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How Not To Diet With Michael Greger, MD

By May 28, 2020January 23rd, 2024No Comments
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Episode #522



When it comes to reliable nutrition information, the internet is a warn-torn, metastasizing mushroom cloud of toxic half-truths and misinformation.

How do we sort through the tribal wars? How do we separate fact from fiction?

Let’s start with seeking out the experts. And the best, most objective science available.

This is the life’s work of today’s guest and my friend, Dr. Michael Greger.

Long time listeners are well acquainted with Dr. Greger, one of my very first guests back in 2012 (RRP #007). But it’s been almost five years since his second appearance in 2015 (RRP #199). So let’s put matters to rights.

A graduate of Cornell and Tufts University School of Medicine as well as a founding member and Fellow of the American College of Lifestyle Medicine, Dr. Greger is a nutrition science wizard with a library of scientific journal publications to his name. He has testified before Congress; lectured at countless symposiums and institutions; and was an expert witness in the infamous Oprah Winfrey meat defamation lawsuit.

Appearing everywhere from the Dr. Oz show to The Colbert Report, his books: How Not to Die, the How Not To Die Cookbook, and How Not To Diet— the focus of today’s conversation — all became instant New York Times Best Sellers.

I continue to be amazed by our bodies’ ability for self-repair. It’s never too late to start exercising and never too late to start eating healthier.


When Dr. Greger isn’t speaking, crafting high-level policy initiatives or penning bestsellers, he scours thousands of medical journals in search of the world’s best, most objective nutrition research to bring you free videos and articles every single day at — the world’s most authoritative, non-profit, science-based public service destination for all things nutrition, health and disease prevention.

Finally, it’s worth noting that 100% of all fees and proceeds he receives from speaking and book sales are donated to charity — his effort to avoid all conflicts of interest.

Today’s conversation pivots on the optimal criteria to enable weight loss — and the actionable steps required to create and sustain healthy lifestyle practices.

In addition, we explore how commercial influence corrodes nutrition science. How to parse the incredibly conflicting information we are spoon-fed daily by the media and celebrities alike.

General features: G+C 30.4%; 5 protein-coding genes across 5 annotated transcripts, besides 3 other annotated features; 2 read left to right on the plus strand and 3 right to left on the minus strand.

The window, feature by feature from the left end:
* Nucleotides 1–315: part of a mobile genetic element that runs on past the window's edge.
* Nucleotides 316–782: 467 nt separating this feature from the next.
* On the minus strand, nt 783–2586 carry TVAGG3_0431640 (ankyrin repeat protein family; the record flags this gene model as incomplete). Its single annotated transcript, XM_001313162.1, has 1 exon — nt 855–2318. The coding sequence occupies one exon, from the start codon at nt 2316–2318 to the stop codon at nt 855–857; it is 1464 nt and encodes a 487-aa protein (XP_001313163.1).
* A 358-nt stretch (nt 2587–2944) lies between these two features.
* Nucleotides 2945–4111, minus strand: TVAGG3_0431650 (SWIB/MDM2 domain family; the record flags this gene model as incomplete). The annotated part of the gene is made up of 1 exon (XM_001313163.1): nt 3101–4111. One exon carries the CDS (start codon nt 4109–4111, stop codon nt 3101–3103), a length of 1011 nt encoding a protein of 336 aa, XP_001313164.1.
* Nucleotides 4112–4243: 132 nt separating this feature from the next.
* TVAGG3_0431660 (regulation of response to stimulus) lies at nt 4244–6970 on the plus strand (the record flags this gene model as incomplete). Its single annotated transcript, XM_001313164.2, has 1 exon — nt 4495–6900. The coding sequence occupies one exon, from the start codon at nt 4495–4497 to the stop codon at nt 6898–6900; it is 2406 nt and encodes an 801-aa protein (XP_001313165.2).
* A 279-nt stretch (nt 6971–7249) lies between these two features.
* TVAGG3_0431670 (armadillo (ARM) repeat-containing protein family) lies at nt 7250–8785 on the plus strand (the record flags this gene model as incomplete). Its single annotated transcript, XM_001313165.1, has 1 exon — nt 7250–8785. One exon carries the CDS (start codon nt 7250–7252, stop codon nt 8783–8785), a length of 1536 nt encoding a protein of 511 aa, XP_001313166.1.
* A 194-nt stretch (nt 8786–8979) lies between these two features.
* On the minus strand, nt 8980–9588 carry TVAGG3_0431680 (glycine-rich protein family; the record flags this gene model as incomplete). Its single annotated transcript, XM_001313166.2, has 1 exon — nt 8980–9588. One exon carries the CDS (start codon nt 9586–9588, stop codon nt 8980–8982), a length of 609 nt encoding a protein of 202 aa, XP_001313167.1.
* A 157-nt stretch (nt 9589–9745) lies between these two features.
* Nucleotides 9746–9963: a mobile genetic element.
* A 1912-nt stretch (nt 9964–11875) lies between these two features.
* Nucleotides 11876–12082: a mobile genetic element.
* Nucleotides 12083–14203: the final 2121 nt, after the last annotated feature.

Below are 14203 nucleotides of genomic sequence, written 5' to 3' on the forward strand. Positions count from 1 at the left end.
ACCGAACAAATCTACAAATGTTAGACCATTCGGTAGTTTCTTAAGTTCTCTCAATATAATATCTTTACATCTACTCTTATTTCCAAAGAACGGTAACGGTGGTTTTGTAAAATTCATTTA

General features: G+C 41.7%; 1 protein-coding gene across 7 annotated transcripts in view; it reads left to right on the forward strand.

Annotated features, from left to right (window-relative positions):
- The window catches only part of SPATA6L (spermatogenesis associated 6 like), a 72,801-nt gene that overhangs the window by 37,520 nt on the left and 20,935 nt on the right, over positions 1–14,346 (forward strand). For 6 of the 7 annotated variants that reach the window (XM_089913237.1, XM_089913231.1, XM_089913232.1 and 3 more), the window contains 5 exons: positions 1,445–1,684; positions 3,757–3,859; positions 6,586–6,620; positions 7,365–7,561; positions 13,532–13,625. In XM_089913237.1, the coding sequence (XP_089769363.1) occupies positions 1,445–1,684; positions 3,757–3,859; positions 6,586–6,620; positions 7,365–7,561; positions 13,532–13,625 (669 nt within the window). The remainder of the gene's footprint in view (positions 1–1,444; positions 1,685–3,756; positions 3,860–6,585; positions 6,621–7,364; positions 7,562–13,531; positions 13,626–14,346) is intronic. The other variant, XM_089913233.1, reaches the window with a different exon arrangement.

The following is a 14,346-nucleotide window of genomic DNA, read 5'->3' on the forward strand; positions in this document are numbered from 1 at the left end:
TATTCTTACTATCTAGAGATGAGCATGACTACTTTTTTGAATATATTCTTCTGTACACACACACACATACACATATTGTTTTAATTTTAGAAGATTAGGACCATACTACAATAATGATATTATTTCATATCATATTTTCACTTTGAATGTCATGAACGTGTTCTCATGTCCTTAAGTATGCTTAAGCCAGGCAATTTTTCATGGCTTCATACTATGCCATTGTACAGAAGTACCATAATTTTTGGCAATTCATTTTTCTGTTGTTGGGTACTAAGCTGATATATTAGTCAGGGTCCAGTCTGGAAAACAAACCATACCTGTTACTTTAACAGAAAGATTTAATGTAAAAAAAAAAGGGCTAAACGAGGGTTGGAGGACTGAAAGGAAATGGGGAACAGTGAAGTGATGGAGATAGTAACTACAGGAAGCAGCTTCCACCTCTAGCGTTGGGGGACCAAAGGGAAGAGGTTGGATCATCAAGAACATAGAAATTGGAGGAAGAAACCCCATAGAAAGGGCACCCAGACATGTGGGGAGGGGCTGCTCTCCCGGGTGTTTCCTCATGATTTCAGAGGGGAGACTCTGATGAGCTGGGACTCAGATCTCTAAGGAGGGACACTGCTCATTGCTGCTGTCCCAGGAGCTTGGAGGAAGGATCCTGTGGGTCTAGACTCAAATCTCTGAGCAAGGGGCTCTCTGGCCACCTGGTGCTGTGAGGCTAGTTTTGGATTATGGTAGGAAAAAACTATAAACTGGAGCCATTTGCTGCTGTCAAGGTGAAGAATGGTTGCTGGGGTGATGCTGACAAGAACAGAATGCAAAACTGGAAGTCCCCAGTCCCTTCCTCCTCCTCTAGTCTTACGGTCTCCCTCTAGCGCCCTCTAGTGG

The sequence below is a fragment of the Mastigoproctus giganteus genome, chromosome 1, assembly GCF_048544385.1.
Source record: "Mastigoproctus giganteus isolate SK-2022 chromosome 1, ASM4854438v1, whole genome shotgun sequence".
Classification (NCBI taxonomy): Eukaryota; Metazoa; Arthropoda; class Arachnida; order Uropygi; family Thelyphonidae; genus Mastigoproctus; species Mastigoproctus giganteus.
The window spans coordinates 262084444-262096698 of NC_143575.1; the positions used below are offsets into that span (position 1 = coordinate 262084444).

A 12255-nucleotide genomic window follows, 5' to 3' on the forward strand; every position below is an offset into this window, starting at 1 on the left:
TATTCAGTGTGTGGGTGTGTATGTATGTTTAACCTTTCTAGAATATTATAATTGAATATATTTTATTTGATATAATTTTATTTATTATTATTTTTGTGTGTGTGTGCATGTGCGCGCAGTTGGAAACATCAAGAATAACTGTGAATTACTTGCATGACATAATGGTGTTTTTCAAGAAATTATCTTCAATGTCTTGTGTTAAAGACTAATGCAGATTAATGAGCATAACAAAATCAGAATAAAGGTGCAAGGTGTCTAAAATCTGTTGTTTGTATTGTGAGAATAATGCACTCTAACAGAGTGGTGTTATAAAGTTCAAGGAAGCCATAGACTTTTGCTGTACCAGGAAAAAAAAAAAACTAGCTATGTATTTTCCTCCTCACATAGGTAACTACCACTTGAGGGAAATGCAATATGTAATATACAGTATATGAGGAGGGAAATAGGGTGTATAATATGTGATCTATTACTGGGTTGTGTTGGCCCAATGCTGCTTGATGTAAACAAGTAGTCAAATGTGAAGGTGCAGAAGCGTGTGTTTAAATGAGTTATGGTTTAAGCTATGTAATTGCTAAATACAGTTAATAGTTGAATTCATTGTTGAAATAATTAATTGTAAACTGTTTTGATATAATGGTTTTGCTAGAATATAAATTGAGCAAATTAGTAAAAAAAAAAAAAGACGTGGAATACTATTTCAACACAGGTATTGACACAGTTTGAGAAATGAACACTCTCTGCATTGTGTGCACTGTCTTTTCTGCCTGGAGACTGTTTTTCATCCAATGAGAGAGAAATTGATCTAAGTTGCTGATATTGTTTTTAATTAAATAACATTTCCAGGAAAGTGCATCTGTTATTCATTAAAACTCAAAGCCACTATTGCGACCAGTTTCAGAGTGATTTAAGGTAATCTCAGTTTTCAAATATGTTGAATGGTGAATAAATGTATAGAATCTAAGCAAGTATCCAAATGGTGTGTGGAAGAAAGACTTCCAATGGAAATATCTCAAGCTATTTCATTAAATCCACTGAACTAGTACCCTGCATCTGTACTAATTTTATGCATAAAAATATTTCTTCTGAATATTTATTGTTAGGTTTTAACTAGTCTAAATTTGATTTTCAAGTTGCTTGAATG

And finally, it’s about separating evidence-based science from confirmation bias.

The most important decision we make is what we put in our mouths.

– Michael Greger, MD

Audio Note: This podcast was recorded remotely. My first since the earliest days of the podcast, I admit a severe allergy to this dynamic. Being physically present with my guest is crucial to providing an optimal listening experience. However, sequestration demands I adapt. So this is my fairly reluctant attempt to do just that. Therefore, please excuse the audio quality, a somewhat eroded version of what you’ve come to expect. Sub-par bandwidth and latency issues impeded our ability to converse as naturally as I would have preferred — more staccato back and forth than my hallmark organic flow.

Zach has a knack for landing our podcasts with unmatched profundity. And today he delivers a master class in thinking both deeply and broadly about this unique situation we are collectively experiencing.

I love this man. I’m grateful for his wisdom. And I’m proud to share it with you today.

May you find it equal parts instructive, enlightening and moving — especially the end.

Peace + Plants,

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Thanks to Jason Camiolo for production, audio engineering and show notes; Margo Lubin and Blake Curtis for video, editing and graphics; portraits by Ali Rogers; and theme music by Hari Mathis, Tyler Piatt & Trapper Piatt.

*Disclosure: Books and products denoted with an asterisk are hyperlinked to an affiliate program. We are a participant in the Amazon Services LLC Associates Program, an affiliate advertising program designed to provide a means for us to earn fees by linking to and affiliated sites.